telemedicine


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telemedicine

 [tel″ĕ-med´ĭ-sin]
a branch of telehealth consisting of provision of consultant services by off-site health care professionals to those on the scene; diagnosis and treatment can be done at a great distance through methods such as the videoconference or rapid transmission of digital files.

telemedicine

(tĕl′ĭ-mĕd′ĭ-sĭn)
n.
The use of telecommunications technology to provide, enhance, or expedite health care services, as by accessing offsite databases, linking clinics or physicians' offices to central hospitals, or transmitting x-rays or other diagnostic images for examination at another site.

tel′e·med′i·cal (-ĭ-kəl) adj.

telemedicine

Informatics
Any form of medical practice in which diagnostic information (e.g., telecytology, telemetry, telemicroscopy, telepathology, or teleradiology) is transmitted for analysis by a physician, who performs teleconsultation; telemedicine focuses on provider aspects of healthcare telecommunications, especially medical imaging. This includes the use of electronic media to communicate between patients and clinicians or between clinicians on more than one site.

Main types
Store and forward (e.g., email picture as an attachment to a dermatologist), synchronous (e.g., videoconferencing to discuss patient, X-ray or lab result).

Medspeak-UK
The use of interactive audiovisuals and data transfer to diagnose and treat disease, teach/educate and transfer medical information.

telemedicine

Informatics Any form of medical practice in which diagnostic information–eg, telecytology, telemetry, telemicroscopy, telepathology, or teleradiology, is transmitted from a distance to a physician for analysis, who performs teleconsultation; telemedicine focuses on provider aspects of healthcare telecommunications, especially medical imaging. See Telemetry.

tel·e·med·i·cine

(telĕ-medi-sin)
The practice of medicine over a distance where the patient and doctor interact remotely, usually using a computer and a computer-mounted camera.

telemedicine

Medical activity in which written, audible and visual communication between doctor and patient, or between medical personnel, is conducted at long range via a communication network such as the Internet or an intranet. This communication can include teleconferencing, teleconsultation, teleradiology, distance learning and the performing of surgical operations at a remote distance from the patient. Telemedicine broadens the scope of consultation and makes access to experts easier. It can effect considerable savings in medical costs. See also MEDICAL COMPUTING.
References in periodicals archive ?
As telemedicine gains momentum, more health providers are moving from stand-alone programs to system wide approaches.
Telemedicine seems to be a particularly hot topic of debate right now, with discussions on both sides of the Atlantic (The Royal College of Veterinary Surgeons in the UK and Veterinary Information Network in the US have both recently surveyed veterinarians on this very issue).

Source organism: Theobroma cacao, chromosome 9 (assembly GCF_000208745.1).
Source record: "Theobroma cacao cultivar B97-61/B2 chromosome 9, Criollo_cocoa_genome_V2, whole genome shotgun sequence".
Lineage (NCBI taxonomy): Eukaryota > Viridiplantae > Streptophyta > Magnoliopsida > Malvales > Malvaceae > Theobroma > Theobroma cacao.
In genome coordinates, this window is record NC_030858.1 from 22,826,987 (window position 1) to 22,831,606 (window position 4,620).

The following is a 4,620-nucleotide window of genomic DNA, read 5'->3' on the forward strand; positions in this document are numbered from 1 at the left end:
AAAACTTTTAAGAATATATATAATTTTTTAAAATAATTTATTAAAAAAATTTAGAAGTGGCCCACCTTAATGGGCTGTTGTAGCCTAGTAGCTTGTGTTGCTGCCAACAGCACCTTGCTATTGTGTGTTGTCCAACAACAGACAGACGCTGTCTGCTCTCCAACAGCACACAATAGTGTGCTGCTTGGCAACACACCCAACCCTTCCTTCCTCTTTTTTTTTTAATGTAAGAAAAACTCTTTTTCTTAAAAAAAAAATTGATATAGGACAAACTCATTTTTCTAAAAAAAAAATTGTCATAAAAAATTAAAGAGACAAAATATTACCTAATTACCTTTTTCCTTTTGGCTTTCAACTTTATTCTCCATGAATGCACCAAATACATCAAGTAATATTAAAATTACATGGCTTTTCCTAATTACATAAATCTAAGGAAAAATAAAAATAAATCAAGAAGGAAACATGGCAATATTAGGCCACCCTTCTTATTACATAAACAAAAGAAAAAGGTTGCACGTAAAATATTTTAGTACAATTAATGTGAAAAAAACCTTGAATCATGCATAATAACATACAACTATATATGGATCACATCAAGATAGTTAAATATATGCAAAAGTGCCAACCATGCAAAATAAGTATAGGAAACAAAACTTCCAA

"Parents are citing telemedicine because of convenience and that's true for other industries that have gone mobile," Dr.
According to a new research report, Global Telemedicine Market Outlook 2022, the market for telemedicine was valued at US$ 29.6 Billion in 2017 and is anticipated to grow at a CAGR of approximately 19% during 2017-2022.
There is, however, a "paradigm shift" occurring in workers' comp when it comes to telemedicine, according to Dr.
Telemedicine also provides a way to monitor chronic conditions, particularly for people who struggle to get to a doctor.
Telemedicine use for patient interactions ranged from 8% among practices with 1-4 doctors to 27% among those with at least 50 physicians.
"The problem is the providers know what they need to do for traditional in-person services, but they don't fully understand the complexities and nuances that can be implicated by telemedicine. [For instance], they know how to bill for an in-person E/M [evaluation and management] service, but they don't know to bill for it properly for when it's done virtually."
The state House Professional Licensure Committee sought testimony on a definition of telemedicine, ways to protect consumers and a requirement that insurers reimburse services delivered by telemedicine.
Spyridon Fortis, M.D., from the Iowa City VA Health Care System, and colleagues compared the effect of ICU telemedicine on inter-hospital transfers based upon data from 306 Veterans Affairs ICUs in 117 acute care facilities between 2011 and 2015.
Telemedicine allows individuals to use online resources to contact medical professionals to order prescriptions, ask questions, receive treatment advice, and schedule appointments.

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